The local government is serious about protecting the raor and for once it actually applies the law. Extra inspectors are on duty at popular fishing spots and anyone caught fishing out of season, or breaking the nightfall to dawn curfew, can be fined from €600 to €3,000.
The fixed season and other restrictions were partly to allow the raors extra time in which to spawn and also to put on weight. The raors’ spawning season now runs from May 1 to September 1 and reaches its peak at the end of July.
The raors’ size has increased in recent years with the average length being around 15 cms. However, in 1952 the average length was 17 cms, so there is still plenty of room for improvement.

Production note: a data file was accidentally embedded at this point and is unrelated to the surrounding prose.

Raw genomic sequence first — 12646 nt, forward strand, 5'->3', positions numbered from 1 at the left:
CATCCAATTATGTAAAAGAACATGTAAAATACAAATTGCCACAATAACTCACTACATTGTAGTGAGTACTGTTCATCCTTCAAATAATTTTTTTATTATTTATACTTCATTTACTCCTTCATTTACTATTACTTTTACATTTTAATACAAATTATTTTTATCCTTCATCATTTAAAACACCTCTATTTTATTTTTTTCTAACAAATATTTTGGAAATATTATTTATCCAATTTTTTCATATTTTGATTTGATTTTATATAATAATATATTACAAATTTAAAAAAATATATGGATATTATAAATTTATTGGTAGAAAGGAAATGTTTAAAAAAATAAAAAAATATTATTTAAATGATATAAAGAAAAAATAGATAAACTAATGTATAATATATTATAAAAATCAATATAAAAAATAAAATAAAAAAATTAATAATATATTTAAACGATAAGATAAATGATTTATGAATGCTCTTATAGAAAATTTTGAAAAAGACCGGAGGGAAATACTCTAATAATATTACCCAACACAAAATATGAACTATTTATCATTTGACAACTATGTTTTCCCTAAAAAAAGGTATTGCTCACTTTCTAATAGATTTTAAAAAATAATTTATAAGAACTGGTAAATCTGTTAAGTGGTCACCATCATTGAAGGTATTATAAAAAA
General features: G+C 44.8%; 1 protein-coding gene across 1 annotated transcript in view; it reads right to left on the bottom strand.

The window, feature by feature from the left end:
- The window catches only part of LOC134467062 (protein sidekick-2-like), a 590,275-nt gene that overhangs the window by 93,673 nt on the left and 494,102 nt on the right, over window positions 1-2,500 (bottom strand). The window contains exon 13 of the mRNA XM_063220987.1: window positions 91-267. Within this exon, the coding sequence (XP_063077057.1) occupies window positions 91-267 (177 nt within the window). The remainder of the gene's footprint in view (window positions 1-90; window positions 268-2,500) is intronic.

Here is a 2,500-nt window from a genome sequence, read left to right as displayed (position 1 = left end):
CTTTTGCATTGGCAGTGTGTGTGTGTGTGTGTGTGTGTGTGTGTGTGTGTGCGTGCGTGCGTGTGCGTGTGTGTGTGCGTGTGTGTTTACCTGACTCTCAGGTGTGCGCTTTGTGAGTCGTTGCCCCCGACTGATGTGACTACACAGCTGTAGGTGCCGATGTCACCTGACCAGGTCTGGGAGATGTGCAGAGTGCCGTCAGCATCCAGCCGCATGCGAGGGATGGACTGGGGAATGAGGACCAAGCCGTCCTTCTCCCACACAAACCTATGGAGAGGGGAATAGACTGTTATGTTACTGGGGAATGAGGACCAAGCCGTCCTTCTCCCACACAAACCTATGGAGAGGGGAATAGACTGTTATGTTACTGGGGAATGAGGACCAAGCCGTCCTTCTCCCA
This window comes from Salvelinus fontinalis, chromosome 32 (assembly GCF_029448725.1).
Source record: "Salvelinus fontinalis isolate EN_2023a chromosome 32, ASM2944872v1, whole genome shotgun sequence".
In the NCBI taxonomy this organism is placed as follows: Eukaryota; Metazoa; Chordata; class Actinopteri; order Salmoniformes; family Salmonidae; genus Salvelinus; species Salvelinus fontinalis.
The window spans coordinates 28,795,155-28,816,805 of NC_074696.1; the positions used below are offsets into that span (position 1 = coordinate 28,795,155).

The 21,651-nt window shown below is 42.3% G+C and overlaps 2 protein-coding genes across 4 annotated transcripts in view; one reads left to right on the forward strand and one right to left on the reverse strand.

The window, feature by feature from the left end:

Raors always live on sandy seabeds where they bury themselves, with only their eyes showing, so they can hide from their daytime predators. They don’t come out until nightfall, which is when they begin to feed. Their favourite food is little gambas, one of the reasons why its flesh is so soft, sweet and succulent.
That is why fishermen who want to lure the raor out of its daytime hideaway put tiny live gambas on their hooks. However, by the time fishermen start at dawn, the raors are tucked in under the sand having fed all night long. Only the gluttons, or those who didn’t eat enough during the night, are tempted out of their sandy beds.
The raor’s flesh is silky smooth, has an exquisite taste and is at its best when simply fried. That is true of all fine fish but particularly the raor: you don’t want anything to come between its delicate flesh and your palate.